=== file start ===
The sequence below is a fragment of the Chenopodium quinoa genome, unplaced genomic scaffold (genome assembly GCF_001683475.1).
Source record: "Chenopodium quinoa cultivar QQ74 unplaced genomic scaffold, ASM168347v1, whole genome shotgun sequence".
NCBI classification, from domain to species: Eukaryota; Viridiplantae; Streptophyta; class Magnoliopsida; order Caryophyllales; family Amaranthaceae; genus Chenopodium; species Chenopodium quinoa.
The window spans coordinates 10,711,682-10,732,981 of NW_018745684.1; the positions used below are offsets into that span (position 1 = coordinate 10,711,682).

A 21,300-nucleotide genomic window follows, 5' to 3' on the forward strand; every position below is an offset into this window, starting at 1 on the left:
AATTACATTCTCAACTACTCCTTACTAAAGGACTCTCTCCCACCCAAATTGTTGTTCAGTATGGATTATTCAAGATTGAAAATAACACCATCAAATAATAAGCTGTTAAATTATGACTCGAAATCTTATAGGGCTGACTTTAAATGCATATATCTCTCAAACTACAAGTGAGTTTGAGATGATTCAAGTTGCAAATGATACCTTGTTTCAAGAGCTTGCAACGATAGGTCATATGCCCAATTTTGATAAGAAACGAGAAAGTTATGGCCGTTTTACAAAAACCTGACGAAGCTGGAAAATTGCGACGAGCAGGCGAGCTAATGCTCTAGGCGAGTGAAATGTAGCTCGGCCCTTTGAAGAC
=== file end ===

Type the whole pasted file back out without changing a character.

The sequence below is a fragment of the Chenopodium quinoa genome, unplaced genomic scaffold (genome assembly GCF_001683475.1).
Source record: "Chenopodium quinoa cultivar QQ74 unplaced genomic scaffold, ASM168347v1, whole genome shotgun sequence".
NCBI classification, from domain to species: Eukaryota; Viridiplantae; Streptophyta; class Magnoliopsida; order Caryophyllales; family Amaranthaceae; genus Chenopodium; species Chenopodium quinoa.
The window spans coordinates 10,711,682-10,732,981 of NW_018745684.1; the positions used below are offsets into that span (position 1 = coordinate 10,711,682).

A 21,300-nucleotide genomic window follows, 5' to 3' on the forward strand; every position below is an offset into this window, starting at 1 on the left:
AATTACATTCTCAACTACTCCTTACTAAAGGACTCTCTCCCACCCAAATTGTTGTTCAGTATGGATTATTCAAGATTGAAAATAACACCATCAAATAATAAGCTGTTAAATTATGACTCGAAATCTTATAGGGCTGACTTTAAATGCATATATCTCTCAAACTACAAGTGAGTTTGAGATGATTCAAGTTGCAAATGATACCTTGTTTCAAGAGCTTGCAACGATAGGTCATATGCCCAATTTTGATAAGAAACGAGAAAGTTATGGCCGTTTTACAAAAACCTGACGAAGCTGGAAAATTGCGACGAGCAGGCGAGCTAATGCTCTAGGCGAGTGAAATGTAGCTCGGCCCTTTGAAGAC